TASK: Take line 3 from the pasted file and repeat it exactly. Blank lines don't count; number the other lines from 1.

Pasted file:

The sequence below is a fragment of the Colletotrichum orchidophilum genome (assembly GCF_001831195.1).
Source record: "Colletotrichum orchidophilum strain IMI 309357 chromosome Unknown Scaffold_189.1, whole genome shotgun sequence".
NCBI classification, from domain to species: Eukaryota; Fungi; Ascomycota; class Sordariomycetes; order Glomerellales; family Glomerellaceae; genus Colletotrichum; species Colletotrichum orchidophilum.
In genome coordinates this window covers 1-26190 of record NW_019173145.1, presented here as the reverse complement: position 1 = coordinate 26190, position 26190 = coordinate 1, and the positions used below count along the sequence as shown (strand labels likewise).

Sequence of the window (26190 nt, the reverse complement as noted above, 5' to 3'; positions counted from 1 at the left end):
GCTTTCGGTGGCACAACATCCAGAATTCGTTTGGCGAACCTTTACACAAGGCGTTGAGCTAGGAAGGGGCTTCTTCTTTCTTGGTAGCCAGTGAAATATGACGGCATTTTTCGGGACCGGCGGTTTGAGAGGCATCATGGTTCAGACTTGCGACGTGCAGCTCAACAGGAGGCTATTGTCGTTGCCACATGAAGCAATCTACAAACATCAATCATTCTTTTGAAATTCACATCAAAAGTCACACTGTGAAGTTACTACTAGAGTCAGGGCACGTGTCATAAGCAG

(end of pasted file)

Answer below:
NCBI classification, from domain to species: Eukaryota; Fungi; Ascomycota; class Sordariomycetes; order Glomerellales; family Glomerellaceae; genus Colletotrichum; species Colletotrichum orchidophilum.